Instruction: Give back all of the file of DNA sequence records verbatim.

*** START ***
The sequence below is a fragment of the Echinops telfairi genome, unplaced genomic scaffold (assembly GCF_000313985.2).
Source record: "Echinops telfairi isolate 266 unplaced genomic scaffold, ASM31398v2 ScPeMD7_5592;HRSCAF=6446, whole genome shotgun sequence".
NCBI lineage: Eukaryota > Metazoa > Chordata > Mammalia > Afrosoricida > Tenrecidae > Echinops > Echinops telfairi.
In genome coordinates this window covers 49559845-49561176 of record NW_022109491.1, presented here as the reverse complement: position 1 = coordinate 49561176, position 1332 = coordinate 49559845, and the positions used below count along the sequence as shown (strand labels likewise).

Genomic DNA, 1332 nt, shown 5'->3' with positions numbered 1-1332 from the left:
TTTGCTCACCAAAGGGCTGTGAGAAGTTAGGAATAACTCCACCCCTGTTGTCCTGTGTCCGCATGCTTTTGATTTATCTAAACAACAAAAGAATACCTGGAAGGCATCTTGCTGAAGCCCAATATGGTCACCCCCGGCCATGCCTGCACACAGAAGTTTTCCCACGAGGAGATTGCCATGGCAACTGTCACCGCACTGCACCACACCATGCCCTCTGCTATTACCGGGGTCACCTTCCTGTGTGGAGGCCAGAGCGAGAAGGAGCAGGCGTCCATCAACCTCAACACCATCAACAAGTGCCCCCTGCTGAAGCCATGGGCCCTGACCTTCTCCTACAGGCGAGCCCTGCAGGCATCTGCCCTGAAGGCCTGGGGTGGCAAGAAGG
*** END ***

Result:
The sequence below is a fragment of the Echinops telfairi genome, unplaced genomic scaffold (assembly GCF_000313985.2).
Source record: "Echinops telfairi isolate 266 unplaced genomic scaffold, ASM31398v2 ScPeMD7_5592;HRSCAF=6446, whole genome shotgun sequence".
NCBI lineage: Eukaryota > Metazoa > Chordata > Mammalia > Afrosoricida > Tenrecidae > Echinops > Echinops telfairi.
In genome coordinates this window covers 49559845-49561176 of record NW_022109491.1, presented here as the reverse complement: position 1 = coordinate 49561176, position 1332 = coordinate 49559845, and the positions used below count along the sequence as shown (strand labels likewise).

Genomic DNA, 1332 nt, shown 5'->3' with positions numbered 1-1332 from the left:
TTTGCTCACCAAAGGGCTGTGAGAAGTTAGGAATAACTCCACCCCTGTTGTCCTGTGTCCGCATGCTTTTGATTTATCTAAACAACAAAAGAATACCTGGAAGGCATCTTGCTGAAGCCCAATATGGTCACCCCCGGCCATGCCTGCACACAGAAGTTTTCCCACGAGGAGATTGCCATGGCAACTGTCACCGCACTGCACCACACCATGCCCTCTGCTATTACCGGGGTCACCTTCCTGTGTGGAGGCCAGAGCGAGAAGGAGCAGGCGTCCATCAACCTCAACACCATCAACAAGTGCCCCCTGCTGAAGCCATGGGCCCTGACCTTCTCCTACAGGCGAGCCCTGCAGGCATCTGCCCTGAAGGCCTGGGGTGGCAAGAAGG